The Halifax Pier – S/T

The Halifax Pier have the distinction of releasing my favorite album of the year, at least so far. This album is some of the most beautiful and complex and amazing music that I have heard in quite some time. Fans of the more mellow and beautiful side of indie rock as well as fans of the more melodic and complex instrumental rock will absolutely adore this album.
That being said, who is The Halifax Pier? I had never heard of the band before, but that doesn’t mean much. This six-piece from Louisville, KY, play mostly acoustic mellow indie rock with as much emphasis on the strings as the guitar, bass and drums. About half of the six songs are instrumental, with vocals playing a major part of the others but clearly not being the focus. These songs are mostly long – over the 5 minute mark – and never repetitive, coming out in various powers and moods, from haunting and slow to more powerful and emotional. There are strains of Very Secretary in the use of the violin, in Tristeza in the melodic instrumentalism, of Nick Drake in the soft, just-above-a-whisper vocals, and of The Dirty Three in the more melodic and pretty song structure. But fans of music in general should love this.
Just listen to how the album starts off on “untitled”: some beautiful acoustic guitar, played almost classically, with a subtle rhythm, and then the cello and violin kick in, slow and haunting, as the music slowly picks up pace throughout. The four slowest tracks, including this one, were recorded in a small house without any amplifiers to preserve the perfect acoustics. Percussion and soft-picked guitar are the framework of “Voices from the Front Line,” even though the cello is probably the loudest instrument heard. Just when you’re sure this is another instrumental, Nathan Salsburg’s vocals come in, soft and perfectly fitting to the music. The band has the ability to go from slow and flowing and suddenly blast out, louder and more powerful, with perfect production making it sound like they’re playing right around you. The mix of male and female vocals in the more structured “Chance to Leave” is just stunning. I swear, I want to close my eyes to listen to this song. It reminds me of the new Yo La Tengo and some faster Will Oldham in a way, but oh so much prettier.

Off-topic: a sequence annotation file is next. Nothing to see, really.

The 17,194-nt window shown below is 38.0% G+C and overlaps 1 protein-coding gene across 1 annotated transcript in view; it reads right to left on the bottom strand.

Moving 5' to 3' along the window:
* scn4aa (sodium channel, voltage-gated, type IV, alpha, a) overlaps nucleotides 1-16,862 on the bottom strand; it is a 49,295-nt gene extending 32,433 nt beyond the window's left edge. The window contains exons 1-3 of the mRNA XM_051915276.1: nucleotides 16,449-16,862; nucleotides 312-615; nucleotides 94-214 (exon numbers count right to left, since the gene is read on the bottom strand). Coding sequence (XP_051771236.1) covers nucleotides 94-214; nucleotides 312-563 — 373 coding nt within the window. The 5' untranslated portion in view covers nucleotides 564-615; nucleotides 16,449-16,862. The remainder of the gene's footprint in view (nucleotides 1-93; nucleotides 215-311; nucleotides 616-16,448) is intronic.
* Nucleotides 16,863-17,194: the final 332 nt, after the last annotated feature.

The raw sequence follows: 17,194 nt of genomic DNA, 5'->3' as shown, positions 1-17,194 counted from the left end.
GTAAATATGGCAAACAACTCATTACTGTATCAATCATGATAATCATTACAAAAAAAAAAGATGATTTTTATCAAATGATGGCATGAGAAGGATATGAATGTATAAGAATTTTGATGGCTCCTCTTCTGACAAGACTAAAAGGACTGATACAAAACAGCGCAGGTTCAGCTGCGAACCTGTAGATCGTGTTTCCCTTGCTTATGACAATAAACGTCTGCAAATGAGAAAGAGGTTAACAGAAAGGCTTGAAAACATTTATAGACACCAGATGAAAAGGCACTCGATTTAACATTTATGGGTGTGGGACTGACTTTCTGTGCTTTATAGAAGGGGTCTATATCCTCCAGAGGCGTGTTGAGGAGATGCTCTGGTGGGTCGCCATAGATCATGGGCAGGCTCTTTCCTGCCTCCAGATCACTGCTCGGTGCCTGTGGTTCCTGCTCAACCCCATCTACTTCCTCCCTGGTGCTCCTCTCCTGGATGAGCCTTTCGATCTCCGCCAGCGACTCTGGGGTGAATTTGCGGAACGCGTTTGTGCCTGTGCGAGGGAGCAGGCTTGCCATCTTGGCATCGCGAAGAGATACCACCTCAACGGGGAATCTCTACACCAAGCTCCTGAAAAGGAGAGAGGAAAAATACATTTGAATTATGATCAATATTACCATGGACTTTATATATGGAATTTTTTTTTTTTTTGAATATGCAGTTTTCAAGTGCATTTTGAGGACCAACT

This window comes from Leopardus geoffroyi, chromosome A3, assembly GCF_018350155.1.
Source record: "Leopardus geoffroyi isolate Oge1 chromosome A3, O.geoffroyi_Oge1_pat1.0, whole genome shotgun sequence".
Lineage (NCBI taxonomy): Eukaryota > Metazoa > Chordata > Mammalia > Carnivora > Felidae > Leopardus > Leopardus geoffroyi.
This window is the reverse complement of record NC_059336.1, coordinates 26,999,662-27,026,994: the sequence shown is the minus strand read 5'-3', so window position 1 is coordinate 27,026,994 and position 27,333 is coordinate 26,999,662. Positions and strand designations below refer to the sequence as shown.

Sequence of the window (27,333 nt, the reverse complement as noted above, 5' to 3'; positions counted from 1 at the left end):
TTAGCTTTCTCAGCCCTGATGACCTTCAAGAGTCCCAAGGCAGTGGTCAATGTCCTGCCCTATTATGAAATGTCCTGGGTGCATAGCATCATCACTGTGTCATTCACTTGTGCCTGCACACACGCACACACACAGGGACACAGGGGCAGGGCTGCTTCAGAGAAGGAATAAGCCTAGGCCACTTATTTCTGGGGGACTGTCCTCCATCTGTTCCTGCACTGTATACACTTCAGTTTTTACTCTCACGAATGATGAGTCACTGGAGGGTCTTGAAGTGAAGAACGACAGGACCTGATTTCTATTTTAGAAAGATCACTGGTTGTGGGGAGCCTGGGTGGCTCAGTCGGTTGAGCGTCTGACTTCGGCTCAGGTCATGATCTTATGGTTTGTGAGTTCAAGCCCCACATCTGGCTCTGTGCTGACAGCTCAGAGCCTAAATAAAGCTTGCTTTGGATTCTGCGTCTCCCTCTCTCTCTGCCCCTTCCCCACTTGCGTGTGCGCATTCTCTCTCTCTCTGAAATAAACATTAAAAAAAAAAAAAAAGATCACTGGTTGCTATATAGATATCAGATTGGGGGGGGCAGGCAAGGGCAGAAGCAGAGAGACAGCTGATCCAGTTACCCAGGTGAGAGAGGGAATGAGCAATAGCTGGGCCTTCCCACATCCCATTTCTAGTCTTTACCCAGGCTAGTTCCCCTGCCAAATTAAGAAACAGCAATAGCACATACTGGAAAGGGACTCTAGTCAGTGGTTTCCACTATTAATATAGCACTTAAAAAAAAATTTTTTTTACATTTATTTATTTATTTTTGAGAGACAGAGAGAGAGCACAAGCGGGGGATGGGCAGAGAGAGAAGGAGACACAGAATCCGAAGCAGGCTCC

“Strange News From Another Star” is much more powerful, with the vocals much more emphasized and louder, but it’s no less beautiful. It does have a darker feeling, as Salsburg sings, “Please give us the strength to guard these days as though they could be our last.” “Halifax Bound,” at over 11 minutes, runs the gambit, starting very slow and soft, with deep male vocals and soft female vocals singing together before going off on a soft, steady flowing rhythm. The song dissolves to almost nothing before exploding back with a flurry of violin and cello and guitar and drums, turning out one of the most beautiful instrumental pieces I have ever heard. Although the strings are gorgeous, it’s the amazing guitar work here that just kills me. And the album finishes with the epic “The Old Constellations,” which is about as close as the band gets to regular rock. It’s got a deeply haunting aspect to it, reminiscent of the feel of The Black Heart Procession, and the drumwork is stellar. The vocals swirl around the music for most of the song, before it slows, with heavy bass and screaching strings, finally exploding back again into the most amazing melodic piece, faster and stronger and suddenly ending, leaving me hanging, waiting for more.
The Halifax Pier have been the first album I listen to every day at work for the past three weeks. The music puts me in a good and relaxed mood without being so slow it puts me to sleep. And when the last notes drop off abruptly, leaving silence, I have to look around and remind myself where I am and shake off the mesmerizing effect the music has. It’s a difficult album to review, because it’s too easy to get lost in the music and the complexity of it. But review it I must, because you must know how amazing this is and buy it for yourself.